A great humanist story, confident and nuanced, with a strong script and engaging direction.
This was how the jury for the 31st Singapore International Film Festival’s Silver Screen Awards described Indian director Ivan Ayr’s film, Milestone, which won Best Film under the Asian Feature Film Competition category.
The winners for this year’s awards were announced yesterday, on the last day of the festival.
Milestone, a film about an ageing Punjabi trucker in New Delhi who finds his life stalled by a workers’ strike, the loss of his wife and an inexplicable pain in his back, also won actor Suvinder Vicky an award for Best Performance.
Ayr recounted the challenges of working on the film during the pandemic, adding that shooting for the film was completed in early February when he started to notice news about the coronavirus.
“I honestly never imagined anything like a lockdown in my wildest dreams, but soon enough, I found myself editing the film alone, staring at uncertainty and fighting anxiety attacks.”
He added: “Film festivals are more important than ever in these times as humanity, now separated by border closures, needs to understand our lives are much more closely connected than we had imagined. And what better way to learn about each other than through stories.”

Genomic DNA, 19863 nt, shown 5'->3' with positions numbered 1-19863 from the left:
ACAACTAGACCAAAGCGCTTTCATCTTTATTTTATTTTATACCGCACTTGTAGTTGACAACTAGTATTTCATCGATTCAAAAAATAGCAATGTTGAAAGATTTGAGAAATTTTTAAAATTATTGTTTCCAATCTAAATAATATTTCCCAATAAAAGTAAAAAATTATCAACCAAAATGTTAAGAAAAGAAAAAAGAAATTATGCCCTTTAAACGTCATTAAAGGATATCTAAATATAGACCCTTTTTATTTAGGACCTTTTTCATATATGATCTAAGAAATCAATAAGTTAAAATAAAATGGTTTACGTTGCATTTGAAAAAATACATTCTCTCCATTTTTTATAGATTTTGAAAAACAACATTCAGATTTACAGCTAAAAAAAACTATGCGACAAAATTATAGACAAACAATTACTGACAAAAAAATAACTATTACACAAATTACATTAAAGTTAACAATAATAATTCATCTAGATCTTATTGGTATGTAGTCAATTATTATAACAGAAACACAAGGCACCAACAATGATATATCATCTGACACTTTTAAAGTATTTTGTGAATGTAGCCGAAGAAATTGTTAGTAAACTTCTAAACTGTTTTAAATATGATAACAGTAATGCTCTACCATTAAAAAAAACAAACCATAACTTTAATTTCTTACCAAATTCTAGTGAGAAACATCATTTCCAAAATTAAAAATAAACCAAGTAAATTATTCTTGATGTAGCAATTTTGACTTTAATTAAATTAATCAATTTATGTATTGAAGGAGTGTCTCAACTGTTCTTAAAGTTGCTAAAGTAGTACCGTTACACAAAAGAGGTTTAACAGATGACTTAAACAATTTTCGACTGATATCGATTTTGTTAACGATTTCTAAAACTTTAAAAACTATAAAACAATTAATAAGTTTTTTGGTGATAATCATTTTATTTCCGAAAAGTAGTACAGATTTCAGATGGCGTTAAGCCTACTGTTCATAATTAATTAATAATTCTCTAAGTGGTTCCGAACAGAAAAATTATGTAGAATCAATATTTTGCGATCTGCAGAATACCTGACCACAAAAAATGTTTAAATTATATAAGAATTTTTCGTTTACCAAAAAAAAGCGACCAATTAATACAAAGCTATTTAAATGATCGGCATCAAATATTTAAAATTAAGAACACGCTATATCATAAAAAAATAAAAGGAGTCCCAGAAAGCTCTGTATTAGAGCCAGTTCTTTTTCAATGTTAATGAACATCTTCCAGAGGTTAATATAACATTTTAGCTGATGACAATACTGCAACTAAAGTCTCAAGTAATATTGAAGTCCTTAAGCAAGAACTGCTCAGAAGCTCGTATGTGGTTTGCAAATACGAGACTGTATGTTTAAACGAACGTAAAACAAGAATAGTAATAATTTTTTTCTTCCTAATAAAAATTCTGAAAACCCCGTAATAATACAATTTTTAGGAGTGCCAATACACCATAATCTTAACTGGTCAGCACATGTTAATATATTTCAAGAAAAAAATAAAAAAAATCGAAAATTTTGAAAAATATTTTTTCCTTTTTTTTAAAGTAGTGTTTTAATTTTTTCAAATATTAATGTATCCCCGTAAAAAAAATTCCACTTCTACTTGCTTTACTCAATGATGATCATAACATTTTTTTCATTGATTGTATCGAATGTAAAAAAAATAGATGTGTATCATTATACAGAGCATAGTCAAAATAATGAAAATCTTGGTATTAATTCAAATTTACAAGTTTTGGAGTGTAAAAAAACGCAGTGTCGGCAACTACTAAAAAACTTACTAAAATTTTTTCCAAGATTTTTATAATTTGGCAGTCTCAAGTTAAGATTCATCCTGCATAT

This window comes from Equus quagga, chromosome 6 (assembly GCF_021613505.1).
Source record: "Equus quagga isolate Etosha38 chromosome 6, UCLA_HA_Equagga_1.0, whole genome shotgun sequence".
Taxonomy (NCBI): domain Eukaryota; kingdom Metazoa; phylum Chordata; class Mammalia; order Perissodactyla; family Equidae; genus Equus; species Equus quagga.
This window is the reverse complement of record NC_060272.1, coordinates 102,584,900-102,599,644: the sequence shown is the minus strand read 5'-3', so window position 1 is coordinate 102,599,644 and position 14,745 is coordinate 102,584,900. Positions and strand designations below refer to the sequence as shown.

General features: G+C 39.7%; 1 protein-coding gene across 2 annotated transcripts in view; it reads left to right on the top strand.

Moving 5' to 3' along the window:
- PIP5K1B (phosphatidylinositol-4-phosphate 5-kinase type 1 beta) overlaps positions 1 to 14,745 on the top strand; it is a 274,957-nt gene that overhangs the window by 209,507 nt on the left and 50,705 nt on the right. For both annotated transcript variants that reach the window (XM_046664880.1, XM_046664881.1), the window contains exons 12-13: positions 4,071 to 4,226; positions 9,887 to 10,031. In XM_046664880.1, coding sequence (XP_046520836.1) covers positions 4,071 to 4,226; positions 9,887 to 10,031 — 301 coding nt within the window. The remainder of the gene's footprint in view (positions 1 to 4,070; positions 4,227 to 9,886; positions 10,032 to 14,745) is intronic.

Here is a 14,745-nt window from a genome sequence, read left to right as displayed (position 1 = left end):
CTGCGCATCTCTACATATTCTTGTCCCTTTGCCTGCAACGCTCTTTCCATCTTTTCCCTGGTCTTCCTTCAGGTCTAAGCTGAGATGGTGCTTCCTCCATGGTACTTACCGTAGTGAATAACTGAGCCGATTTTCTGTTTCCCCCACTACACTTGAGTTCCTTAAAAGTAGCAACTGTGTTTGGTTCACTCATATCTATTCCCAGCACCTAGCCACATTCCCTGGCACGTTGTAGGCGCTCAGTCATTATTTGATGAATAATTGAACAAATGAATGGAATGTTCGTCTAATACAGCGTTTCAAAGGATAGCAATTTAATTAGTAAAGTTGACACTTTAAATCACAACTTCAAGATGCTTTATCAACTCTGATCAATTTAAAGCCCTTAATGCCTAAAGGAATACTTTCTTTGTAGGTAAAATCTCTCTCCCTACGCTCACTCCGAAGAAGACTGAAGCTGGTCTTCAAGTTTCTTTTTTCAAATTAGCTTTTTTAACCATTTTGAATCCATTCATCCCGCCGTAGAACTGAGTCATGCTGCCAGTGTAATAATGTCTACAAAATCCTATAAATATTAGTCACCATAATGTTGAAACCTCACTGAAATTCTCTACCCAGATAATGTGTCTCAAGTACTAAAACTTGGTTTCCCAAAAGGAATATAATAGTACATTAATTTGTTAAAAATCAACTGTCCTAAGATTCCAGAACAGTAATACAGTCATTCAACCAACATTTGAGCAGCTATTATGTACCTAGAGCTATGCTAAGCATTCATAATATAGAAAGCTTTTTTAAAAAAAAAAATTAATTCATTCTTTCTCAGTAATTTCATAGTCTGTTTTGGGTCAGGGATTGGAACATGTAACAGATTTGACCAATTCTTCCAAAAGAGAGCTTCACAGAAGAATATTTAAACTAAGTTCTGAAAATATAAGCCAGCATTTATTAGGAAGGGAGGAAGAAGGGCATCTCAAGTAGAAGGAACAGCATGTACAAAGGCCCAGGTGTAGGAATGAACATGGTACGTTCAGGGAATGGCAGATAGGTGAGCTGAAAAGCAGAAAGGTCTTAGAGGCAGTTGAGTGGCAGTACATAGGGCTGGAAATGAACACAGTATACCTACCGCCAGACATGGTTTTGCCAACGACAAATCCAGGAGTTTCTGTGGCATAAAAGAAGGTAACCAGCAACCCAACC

Georgian director Dea Kulumbegashvili picked up the Best Director award under the Asian Feature Film category with her film, Beginning. The film is centred on a Jehovah’s Witnesses missionary seeking justice in a remote Georgian town following an attack on her church.
Singaporean director Nelson Yeo’s Here Is Not There won the Best Singapore Short Film award under the South-east Asian Short Film Competition category.
Set in the stillness of the graveyard shift, the film tells the story of two lovers as they reflect on the transitory lives they lead in Singapore and wrestle with the inevitability of their fates.
The jury described the film as inspiring and praised its ambition in addressing important issues surrounding migrant workers, exploitation, work-related injury and discrimination against pregnant women in the workplace.
“I guess the third time’s the charm,” said Yeo, who had participated in the film festival twice before this year.
He added: “The pandemic this year forces us to rethink our priorities.
“No matter how good or bad the times are, I believe that there are stories worth telling and, for us, films worth making.”